Each year the Super Bowl features numerous side events, and last month's game in Atlanta included one designed to combat the so-called "problem" of sports providing a "homophobic space." "Don't-Stick-To-Sports-Illustrated" writer Jenny Vrentas tells us how this came down in her story, "NFL, the Queer Community and the Quiet Path to Acceptance".
Vrentas gave a play-by-play of former NFL player Wade Davis's ongoing work with the league as an "LGBT inclusion consultant." If you think a men's pro football league sidetracked by a focus on lesbians, gays, bisexuals and transgenders is odd, think again. This is a league whose commissioner, Roger Goodell, spent several hours last summer at a bail bond hearing for a Louisiana man charged with armed robbery. This is a league that gave $89 million to social justice activist players. And several million more to shake-down artists Colin Kaepernick and Eric Reid.
In Atlanta last month, four days before Super Bowl 53, Davis, who as an active pro player "struggled with internalized homophobia," is now reforming his ways by telling those at the inclusion meeting not to stay in the closet like he did:
“Hi, I’m Wade Davis. I’m a former NFL player. I’m also an openly gay man. While in the NFL, I wasn’t out about my sexuality. Part of my responsibility now is to work with organizations like yours and to partner with the NFL to create the conditions where we start to change the narrative that sports is a homophobic space.”
In the audience were 30 teens and young adult clients of CHRIS 180, an Atlanta-based non-profit that offers housing, counseling and other social services to help individuals facing challenging circumstances to get back on track. Most are homeless and many are LGBTQ+. This is a "Hi-Five" event, a partnership between the NFL and the You Can Play Project to make LGBTQ+ youth feel welcomed in the sports community. The NFL had previously done this high-fiving at the Pro Bowl and at the NFL draft.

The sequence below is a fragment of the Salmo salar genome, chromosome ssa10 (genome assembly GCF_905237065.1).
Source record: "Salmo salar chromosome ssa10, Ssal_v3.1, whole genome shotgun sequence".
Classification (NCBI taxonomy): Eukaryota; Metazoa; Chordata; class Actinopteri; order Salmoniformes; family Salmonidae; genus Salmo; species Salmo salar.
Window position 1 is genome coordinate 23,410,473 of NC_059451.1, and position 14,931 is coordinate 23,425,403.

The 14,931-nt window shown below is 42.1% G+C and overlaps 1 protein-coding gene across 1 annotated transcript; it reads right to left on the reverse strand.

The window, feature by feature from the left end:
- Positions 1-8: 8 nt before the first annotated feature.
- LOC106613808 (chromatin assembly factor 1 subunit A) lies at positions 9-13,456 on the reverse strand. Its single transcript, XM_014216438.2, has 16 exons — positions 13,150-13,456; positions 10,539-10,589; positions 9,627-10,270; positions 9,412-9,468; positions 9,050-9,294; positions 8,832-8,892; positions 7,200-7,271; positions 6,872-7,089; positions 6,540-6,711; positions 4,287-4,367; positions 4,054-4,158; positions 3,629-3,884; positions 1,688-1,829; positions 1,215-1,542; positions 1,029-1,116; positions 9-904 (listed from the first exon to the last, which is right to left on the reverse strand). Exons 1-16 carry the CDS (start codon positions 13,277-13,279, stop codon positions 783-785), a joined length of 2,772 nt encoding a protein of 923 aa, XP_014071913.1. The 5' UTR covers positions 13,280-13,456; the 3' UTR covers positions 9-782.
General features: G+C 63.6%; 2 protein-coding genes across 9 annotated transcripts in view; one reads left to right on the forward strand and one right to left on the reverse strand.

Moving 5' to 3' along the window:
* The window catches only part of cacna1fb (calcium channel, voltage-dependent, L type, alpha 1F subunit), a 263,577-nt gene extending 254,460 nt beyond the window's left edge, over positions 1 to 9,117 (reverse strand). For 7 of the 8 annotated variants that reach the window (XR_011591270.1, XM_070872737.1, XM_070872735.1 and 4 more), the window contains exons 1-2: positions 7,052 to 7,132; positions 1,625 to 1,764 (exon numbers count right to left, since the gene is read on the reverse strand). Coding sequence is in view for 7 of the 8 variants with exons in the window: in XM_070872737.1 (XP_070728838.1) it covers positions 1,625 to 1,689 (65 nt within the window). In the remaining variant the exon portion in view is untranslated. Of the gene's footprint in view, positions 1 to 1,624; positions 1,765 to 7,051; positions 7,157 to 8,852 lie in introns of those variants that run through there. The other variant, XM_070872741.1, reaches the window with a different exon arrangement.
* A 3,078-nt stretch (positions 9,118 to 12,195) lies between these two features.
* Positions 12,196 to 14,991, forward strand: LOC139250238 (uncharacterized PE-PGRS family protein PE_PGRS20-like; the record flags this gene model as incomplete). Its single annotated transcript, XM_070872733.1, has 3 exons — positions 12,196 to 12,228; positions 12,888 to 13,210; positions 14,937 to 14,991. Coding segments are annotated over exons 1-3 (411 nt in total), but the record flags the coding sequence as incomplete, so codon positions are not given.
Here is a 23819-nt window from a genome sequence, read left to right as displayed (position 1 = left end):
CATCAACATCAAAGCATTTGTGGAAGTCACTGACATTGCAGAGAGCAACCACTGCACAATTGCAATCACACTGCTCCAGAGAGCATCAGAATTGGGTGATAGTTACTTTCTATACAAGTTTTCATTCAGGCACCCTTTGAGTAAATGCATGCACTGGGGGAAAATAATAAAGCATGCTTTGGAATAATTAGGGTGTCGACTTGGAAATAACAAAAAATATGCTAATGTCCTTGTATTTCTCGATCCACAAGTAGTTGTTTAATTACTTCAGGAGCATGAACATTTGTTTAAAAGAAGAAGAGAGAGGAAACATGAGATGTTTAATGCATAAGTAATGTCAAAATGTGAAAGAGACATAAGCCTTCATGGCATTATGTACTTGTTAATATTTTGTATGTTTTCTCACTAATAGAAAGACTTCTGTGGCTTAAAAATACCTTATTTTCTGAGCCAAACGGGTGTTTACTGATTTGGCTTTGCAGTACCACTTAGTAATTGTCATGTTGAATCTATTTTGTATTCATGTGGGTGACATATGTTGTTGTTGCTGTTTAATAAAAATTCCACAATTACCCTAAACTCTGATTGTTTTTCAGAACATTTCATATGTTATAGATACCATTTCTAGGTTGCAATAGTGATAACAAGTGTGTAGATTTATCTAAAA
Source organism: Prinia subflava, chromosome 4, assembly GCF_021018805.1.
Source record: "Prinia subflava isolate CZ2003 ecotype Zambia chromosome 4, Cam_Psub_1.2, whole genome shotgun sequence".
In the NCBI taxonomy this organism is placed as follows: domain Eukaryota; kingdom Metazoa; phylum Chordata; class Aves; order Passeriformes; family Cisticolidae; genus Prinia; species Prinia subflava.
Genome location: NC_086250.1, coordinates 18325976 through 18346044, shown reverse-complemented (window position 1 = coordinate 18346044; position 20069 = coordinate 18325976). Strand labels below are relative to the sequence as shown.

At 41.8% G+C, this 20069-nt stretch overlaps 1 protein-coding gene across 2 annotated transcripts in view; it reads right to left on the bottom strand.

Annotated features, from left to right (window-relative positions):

Major themes of Vrentas's story are former NFL players who came out of the closet after retiring and griping about Michael Sam (seen in above photograph), the gay player drafted by the Rams in 2014. The NFL now has a straight eye for the queer guys. Ryan O’Callaghan, "the former Patriots and Chiefs offensive lineman who struggled with painkiller addiction and suicidal thoughts before a psychologist who worked with the Chiefs encouraged him to start coming out as gay to people close to him." Also speaking in Atlanta were Esera Tuaolo, a defensive lineman who came out after he retired from the NFL and former fullback Tony Richardson, an ally of the LGBTQ+ community.
Vrentas writes that it’s been five years since Sam got selected during the NFL draft. He never played in a regular season game and he quit a Canadian Football League team, leading to anger and depression. She says the NFL has not had another publicly gay player since Sam, but it's cool because 49ers' assistant coach Katie Sowers is gay!
In Atlanta last month, Davis complained that if an active player comes out he immediately becomes a “gay NFL player. Michael Sam is a 'gay NFL player'—no, Michael is an NFL player who is also gay … Imagine I am taking this identity you have had since you were 7, and now I changing that and saying, ‘Oh, you are that gay NFL player.’ How many of us would want to do that?”
Davis mentions the possibility of an NFL player saying he's uncomfortable playing with a gay guy, and asks, “Can we not have space for this player to grow, to evolve ... ."
No one connected to the NFL is spared from this indoctrination effort — not even the referees. Those teams who are asking potential draft picks about their sexual orientation have got to be re-educated, too.
Davis, an African-American man, says people of all races and religions are afraid of homosexuals:
“Homophobia is everywhere. Black folks are not more homophobic than white folks. The church is not more homophobic than another church. Homophobia is made up of people. People are homophobic, right? And the institutions can become that. Part of our work here is to show that the NFL is a space that is valuing and is building networks of support for people who identify as LGBTQ+.”
That's your new "NFL SJW LGBTQ+."